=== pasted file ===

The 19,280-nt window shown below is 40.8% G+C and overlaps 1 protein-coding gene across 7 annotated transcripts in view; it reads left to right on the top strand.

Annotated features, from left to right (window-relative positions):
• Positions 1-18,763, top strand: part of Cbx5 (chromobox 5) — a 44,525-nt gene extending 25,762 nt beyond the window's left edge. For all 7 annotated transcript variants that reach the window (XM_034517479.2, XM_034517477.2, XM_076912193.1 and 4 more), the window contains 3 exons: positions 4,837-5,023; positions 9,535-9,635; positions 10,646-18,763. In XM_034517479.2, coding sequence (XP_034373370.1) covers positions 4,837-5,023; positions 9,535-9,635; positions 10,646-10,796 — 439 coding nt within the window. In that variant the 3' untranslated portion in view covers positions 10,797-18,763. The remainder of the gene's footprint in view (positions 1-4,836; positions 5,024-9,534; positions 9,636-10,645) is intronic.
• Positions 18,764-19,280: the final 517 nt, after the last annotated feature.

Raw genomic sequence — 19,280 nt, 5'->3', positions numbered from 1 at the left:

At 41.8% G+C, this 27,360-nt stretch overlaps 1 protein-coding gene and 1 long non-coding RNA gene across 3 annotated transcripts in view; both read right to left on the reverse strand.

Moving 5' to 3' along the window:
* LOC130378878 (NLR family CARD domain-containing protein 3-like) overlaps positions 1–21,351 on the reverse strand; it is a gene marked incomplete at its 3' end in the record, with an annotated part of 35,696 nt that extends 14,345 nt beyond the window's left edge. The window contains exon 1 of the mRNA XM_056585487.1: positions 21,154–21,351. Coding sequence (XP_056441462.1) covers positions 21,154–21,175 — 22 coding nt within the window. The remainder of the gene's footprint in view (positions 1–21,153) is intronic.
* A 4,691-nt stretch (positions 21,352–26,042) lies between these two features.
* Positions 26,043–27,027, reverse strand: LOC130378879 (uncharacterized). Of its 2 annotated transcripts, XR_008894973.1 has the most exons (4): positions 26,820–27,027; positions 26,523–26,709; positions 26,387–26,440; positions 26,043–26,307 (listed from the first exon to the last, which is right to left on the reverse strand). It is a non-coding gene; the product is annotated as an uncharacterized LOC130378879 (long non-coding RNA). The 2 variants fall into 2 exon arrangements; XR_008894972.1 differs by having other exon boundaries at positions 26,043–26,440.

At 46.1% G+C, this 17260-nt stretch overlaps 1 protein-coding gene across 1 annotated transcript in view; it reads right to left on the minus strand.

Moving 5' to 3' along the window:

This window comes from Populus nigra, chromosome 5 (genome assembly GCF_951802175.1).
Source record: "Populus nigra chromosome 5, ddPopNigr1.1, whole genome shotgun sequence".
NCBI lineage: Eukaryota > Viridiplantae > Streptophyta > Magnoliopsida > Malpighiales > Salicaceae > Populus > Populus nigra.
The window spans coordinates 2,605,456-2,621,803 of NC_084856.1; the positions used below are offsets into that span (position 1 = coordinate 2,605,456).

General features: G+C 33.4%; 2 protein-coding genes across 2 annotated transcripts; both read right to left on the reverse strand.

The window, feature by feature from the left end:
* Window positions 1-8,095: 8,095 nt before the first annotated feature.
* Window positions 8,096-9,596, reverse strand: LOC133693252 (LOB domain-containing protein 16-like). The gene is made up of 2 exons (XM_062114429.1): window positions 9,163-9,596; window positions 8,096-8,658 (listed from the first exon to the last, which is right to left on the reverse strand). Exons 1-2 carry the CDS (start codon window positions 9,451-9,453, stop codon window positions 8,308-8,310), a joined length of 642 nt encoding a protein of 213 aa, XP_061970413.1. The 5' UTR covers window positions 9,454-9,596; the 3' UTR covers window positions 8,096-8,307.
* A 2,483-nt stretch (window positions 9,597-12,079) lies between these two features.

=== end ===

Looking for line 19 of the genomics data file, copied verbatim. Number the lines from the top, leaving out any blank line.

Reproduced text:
* Window positions 1-8,095: 8,095 nt before the first annotated feature.